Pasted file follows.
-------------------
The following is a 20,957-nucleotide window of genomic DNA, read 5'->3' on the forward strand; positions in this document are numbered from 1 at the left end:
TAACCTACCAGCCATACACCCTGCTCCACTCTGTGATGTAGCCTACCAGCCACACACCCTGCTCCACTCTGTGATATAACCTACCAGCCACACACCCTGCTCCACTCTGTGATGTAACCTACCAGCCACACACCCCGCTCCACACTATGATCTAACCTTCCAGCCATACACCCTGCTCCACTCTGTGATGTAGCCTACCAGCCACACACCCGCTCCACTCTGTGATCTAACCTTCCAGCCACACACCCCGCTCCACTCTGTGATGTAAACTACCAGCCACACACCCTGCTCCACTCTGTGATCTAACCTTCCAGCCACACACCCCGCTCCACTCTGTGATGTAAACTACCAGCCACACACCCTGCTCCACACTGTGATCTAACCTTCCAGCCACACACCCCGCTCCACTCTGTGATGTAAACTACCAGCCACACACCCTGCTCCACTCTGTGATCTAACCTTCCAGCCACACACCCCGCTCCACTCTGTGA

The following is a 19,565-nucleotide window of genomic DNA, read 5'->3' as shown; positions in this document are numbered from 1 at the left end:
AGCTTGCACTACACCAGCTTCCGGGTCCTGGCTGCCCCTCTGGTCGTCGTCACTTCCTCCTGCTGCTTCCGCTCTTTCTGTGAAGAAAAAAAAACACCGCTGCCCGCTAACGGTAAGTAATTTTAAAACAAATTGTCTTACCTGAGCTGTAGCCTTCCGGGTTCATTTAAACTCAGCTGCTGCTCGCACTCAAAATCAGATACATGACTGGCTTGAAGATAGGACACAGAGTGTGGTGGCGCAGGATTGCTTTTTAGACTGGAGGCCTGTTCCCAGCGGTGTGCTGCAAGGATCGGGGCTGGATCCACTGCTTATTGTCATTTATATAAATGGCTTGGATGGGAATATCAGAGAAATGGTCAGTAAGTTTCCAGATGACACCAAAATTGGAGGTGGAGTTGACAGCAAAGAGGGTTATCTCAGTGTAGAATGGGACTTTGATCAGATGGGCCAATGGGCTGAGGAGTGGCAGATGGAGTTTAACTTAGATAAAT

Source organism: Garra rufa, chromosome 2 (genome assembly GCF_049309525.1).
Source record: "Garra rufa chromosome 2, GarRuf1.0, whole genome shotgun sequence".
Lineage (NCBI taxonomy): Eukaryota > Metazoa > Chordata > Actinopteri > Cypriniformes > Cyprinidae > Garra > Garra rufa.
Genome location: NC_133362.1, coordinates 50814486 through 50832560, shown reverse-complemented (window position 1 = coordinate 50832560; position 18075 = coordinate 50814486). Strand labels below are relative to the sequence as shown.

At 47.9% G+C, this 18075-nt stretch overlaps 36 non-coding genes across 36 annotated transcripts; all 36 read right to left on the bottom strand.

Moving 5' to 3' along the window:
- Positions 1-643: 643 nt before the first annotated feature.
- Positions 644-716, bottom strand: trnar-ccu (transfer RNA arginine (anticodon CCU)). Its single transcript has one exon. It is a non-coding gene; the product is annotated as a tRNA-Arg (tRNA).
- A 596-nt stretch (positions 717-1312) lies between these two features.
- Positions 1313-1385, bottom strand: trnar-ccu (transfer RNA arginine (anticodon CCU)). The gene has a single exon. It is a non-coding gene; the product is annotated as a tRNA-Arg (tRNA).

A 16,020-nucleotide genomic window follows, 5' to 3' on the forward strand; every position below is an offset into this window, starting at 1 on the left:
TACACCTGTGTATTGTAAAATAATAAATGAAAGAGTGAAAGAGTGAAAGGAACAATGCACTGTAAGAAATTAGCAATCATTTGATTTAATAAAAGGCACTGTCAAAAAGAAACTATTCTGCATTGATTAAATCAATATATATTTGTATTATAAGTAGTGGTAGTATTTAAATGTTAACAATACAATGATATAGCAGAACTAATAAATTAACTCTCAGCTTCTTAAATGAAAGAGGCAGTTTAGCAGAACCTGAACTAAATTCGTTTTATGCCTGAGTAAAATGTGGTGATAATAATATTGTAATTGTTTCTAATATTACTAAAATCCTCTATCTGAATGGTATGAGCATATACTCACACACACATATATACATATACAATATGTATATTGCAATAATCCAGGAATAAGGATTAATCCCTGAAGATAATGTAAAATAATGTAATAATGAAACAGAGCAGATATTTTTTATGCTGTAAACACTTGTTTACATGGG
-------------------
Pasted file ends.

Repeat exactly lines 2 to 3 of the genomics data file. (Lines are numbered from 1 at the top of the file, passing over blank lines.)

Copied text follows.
TAACCTACCAGCCATACACCCTGCTCCACTCTGTGATGTAGCCTACCAGCCACACACCCTGCTCCACTCTGTGATATAACCTACCAGCCACACACCCTGCTCCACTCTGTGATGTAACCTACCAGCCACACACCCCGCTCCACACTATGATCTAACCTTCCAGCCATACACCCTGCTCCACTCTGTGATGTAGCCTACCAGCCACACACCCGCTCCACTCTGTGATCTAACCTTCCAGCCACACACCCCGCTCCACTCTGTGATGTAAACTACCAGCCACACACCCTGCTCCACTCTGTGATCTAACCTTCCAGCCACACACCCCGCTCCACTCTGTGATGTAAACTACCAGCCACACACCCTGCTCCACACTGTGATCTAACCTTCCAGCCACACACCCCGCTCCACTCTGTGATGTAAACTACCAGCCACACACCCTGCTCCACTCTGTGATCTAACCTTCCAGCCACACACCCCGCTCCACTCTGTGA

The following is a 19,565-nucleotide window of genomic DNA, read 5'->3' as shown; positions in this document are numbered from 1 at the left end: